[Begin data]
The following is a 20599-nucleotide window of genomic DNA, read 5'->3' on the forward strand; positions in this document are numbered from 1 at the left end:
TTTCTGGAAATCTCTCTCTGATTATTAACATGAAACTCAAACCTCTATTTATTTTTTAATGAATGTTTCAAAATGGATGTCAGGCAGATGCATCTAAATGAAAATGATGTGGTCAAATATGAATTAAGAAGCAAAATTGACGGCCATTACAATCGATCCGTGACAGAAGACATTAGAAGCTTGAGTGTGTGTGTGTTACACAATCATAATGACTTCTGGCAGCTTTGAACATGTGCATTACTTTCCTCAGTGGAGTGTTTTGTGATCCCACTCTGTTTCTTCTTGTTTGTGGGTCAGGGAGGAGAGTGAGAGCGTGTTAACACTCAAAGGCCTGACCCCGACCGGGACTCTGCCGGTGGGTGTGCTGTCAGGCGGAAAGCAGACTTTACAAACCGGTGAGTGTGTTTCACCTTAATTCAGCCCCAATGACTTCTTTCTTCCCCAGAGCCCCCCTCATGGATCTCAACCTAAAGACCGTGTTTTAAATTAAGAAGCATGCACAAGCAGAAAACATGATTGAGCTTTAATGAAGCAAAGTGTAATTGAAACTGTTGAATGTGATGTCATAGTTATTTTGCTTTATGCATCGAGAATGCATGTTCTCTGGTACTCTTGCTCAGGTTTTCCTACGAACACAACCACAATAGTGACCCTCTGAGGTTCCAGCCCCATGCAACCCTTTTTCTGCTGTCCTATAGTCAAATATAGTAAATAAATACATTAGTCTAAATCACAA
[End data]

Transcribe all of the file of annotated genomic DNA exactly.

The following is a 20599-nucleotide window of genomic DNA, read 5'->3' on the forward strand; positions in this document are numbered from 1 at the left end:
TTTCTGGAAATCTCTCTCTGATTATTAACATGAAACTCAAACCTCTATTTATTTTTTAATGAATGTTTCAAAATGGATGTCAGGCAGATGCATCTAAATGAAAATGATGTGGTCAAATATGAATTAAGAAGCAAAATTGACGGCCATTACAATCGATCCGTGACAGAAGACATTAGAAGCTTGAGTGTGTGTGTGTTACACAATCATAATGACTTCTGGCAGCTTTGAACATGTGCATTACTTTCCTCAGTGGAGTGTTTTGTGATCCCACTCTGTTTCTTCTTGTTTGTGGGTCAGGGAGGAGAGTGAGAGCGTGTTAACACTCAAAGGCCTGACCCCGACCGGGACTCTGCCGGTGGGTGTGCTGTCAGGCGGAAAGCAGACTTTACAAACCGGTGAGTGTGTTTCACCTTAATTCAGCCCCAATGACTTCTTTCTTCCCCAGAGCCCCCCTCATGGATCTCAACCTAAAGACCGTGTTTTAAATTAAGAAGCATGCACAAGCAGAAAACATGATTGAGCTTTAATGAAGCAAAGTGTAATTGAAACTGTTGAATGTGATGTCATAGTTATTTTGCTTTATGCATCGAGAATGCATGTTCTCTGGTACTCTTGCTCAGGTTTTCCTACGAACACAACCACAATAGTGACCCTCTGAGGTTCCAGCCCCATGCAACCCTTTTTCTGCTGTCCTATAGTCAAATATAGTAAATAAATACATTAGTCTAAATCACAA